There were times, said Parbhu, when bade log hired their services. For instance, a Parbati dressed up in finery made a grand spectacle at a wedding. The last one they graced, though, was not quite so profitable. “The malik cut Rs. 50 from the total,” said Parbhu. “Parbati had been hungry that day. And she helped herself to some of the food there when she shouldn’t have.” He slapped her lightly on the trunk. Maybe remembering the loss of the 50 rupees. She wheezed affectionately. Maybe remembering the meal at the wedding.
“Once a man came and said he wanted to hire Parbati for a procession. His leader was contesting an election. But it didn’t happen. He said later that some people had told him bad things about Parbati. That she was not reliable. People do these things,” he said sadly.
Didn’t he have problems when he entered villages where the sight of Parbati created much excitement? Once, said Parbhu, “a whole lot of dogs started barking at Parbati and snapping at her. She got scared and tried to retreat. She backed into a house and there was some damage. The owner of the house was very angry.”
We speculated in silence for some moments. What was it like to be owner of a house that Parbati backed into? What must the house look like after the event? Was the owner very angry or just terrified to death?
Another time, said Parbhu, “people threw stones at Parbati outside a village….”
“Ah!” said Dalip triumphantly. “That must have been when you were looting the fields.”
“No, no. We were just passing through their fields. I think some of the men were drunk. They threw stones. We retreated in another direction. Unfortunately, it was getting dark. And there was another basti there that we entered. And Parbati was moving quickly. So people there got frightened. She was not being aggressive at all. They just panicked needlessly and started screaming.”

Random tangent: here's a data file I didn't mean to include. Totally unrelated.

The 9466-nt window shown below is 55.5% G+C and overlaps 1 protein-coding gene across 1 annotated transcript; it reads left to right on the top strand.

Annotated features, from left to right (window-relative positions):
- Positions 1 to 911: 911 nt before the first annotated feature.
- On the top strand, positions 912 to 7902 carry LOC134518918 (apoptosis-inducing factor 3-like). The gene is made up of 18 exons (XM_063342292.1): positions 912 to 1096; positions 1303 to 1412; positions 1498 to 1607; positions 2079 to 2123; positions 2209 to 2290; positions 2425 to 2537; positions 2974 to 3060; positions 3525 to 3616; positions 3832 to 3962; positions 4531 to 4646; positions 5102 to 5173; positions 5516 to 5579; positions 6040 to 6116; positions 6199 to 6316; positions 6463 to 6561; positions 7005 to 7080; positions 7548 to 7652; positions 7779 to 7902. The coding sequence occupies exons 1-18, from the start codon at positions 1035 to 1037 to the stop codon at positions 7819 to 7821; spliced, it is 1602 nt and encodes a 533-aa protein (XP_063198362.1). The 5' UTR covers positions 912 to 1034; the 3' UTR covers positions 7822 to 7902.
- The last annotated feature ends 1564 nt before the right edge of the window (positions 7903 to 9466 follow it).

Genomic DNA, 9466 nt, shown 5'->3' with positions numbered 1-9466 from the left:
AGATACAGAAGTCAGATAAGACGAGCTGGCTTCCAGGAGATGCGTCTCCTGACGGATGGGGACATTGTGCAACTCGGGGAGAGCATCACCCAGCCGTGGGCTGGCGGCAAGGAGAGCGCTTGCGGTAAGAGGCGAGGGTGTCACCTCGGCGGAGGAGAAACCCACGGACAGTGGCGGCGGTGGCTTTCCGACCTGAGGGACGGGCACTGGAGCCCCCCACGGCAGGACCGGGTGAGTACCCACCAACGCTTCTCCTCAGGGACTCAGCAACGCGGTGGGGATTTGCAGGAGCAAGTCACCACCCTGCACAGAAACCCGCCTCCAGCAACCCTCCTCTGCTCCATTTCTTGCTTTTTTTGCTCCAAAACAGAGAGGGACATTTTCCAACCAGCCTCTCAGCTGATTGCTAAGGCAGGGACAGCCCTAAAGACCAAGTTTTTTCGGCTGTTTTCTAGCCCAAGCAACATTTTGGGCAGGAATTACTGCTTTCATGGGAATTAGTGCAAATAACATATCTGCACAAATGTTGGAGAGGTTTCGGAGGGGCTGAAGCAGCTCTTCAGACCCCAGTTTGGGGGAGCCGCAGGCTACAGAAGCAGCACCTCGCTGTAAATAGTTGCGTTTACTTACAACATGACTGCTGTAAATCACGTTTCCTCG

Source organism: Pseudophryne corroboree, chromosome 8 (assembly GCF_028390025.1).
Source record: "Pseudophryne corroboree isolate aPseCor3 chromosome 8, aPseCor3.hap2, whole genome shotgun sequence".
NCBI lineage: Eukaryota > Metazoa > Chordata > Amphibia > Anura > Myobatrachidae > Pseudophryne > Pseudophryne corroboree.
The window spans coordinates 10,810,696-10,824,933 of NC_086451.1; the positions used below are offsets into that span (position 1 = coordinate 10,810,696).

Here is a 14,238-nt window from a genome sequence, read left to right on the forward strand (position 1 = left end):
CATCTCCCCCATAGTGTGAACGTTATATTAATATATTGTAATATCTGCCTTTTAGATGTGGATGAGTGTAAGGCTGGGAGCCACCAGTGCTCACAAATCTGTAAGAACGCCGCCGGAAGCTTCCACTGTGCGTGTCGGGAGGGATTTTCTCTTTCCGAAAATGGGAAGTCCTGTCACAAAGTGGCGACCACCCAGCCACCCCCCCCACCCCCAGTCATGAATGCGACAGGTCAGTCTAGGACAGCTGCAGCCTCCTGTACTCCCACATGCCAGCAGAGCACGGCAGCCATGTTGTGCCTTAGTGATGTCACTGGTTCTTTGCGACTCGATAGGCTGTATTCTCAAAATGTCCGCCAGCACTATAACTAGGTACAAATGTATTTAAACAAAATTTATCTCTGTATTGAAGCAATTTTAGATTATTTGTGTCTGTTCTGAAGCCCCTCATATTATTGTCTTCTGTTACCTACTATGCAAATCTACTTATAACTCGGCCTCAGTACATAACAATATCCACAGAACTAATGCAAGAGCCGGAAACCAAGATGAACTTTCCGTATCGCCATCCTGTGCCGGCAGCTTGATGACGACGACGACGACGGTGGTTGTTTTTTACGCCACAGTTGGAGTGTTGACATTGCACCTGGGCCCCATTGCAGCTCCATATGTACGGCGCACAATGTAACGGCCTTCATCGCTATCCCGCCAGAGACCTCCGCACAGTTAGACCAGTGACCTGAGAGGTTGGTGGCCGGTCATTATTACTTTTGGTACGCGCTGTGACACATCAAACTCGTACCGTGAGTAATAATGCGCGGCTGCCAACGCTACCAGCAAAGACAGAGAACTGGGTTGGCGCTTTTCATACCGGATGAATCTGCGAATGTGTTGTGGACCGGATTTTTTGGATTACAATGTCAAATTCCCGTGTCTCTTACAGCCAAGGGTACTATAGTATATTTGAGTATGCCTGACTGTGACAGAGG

We wondered what we would do if a huge elephant charged into our midst out of the darkness. Maybe we wouldn’t throw stones at it. But panic and screaming seemed pretty much on the agenda.
How to feed an elephant
The more we looked at it, the more complex the problem of Parbhu and Parbati seemed. The overwhelming majority of Surguja’s human beings do not eat properly. How then, to feed an elephant? Or was Parbati feeding Parbhu by way of the earnings she brought in? Apart from elephants, Surguja has historically been famous (or infamous) for its poverty.
The Sultanate, the Mughals, the Marathas and the British – all levied their lowest taxes or tributes on this state. The Sultans and Mughals mostly settled for elephants. As late as 1919, the British, who were extracting fortunes from neighbouring states, were settling for a pittance here. Each year, they took just Rs. 2,500, Rs. 500 and Rs. 387 respectively from the local feudatory states of Surguja, Korea, and Chang Bhakhar.
In the last years of the 18th century, the Marathas overran the feudatory state of Korea, then under Surguja’s suzerainty. Even the mighty Marathas could not take full possession of the territory – finding it too difficult a terrain to control. Instead, they demanded a mere Rs. 2,000 from the Raja of Korea. Discovering that he could not pay, they lowered this charge to Rs. 200 a year for five years and grabbed several head of cattle in warning. Soon, according to the district gazetteer, even the ruthless Marathas came around to understanding that the Raja could not pay a single rupee. They settled, therefore, for “five small horses, three bullocks and one female buffalo.”
They then released and even returned some of the other cattle they had looted, finding them largely worthless. The hostilities came to an end and the Marathas marched back, baffled.
So how does one feed an elephant in Surguja? One that you can’t take too deep into the forest? We were no nearer to an answer than we had been earlier. One last, desperate effort seemed in order. We launched into it.
We argued, cajoled and pleaded with Parbhu, trying to pin him down. With remarkable sweetness and restraint, he answered our questions in great detail, telling us nothing. Parbati observed the proceedings with a gentle, amused contempt.
An hour later, they were on their way. “To the next temple,” I said. “To loot someone’s field,” said Dalip.
Whatever it was he did, he managed to get her 200 kilos of grass a day plus other food. Only, we didn’t know how.
*Parbhu or Prabhu is another name for Lord Shiva, whose companion is Parvati (or Parbati).
**It later became a part of Jharkhand.
***The district headquarters of Surguja, now in Chhattisgarh.
Illustrations: Priyanka Borar
Priyanka Borar is a new media artist and researcher, interested in the performative nature of the medium. She works with interactive media, but illustrations is her first love, and a more recent one is comics.
A version of this story with very different illustrations first appeared in India Magazine of September 1998, and later in the Penguin book Elsewhere: Unusual takes on India, edited by Kai Friese, in October 2000.
Republished from PARI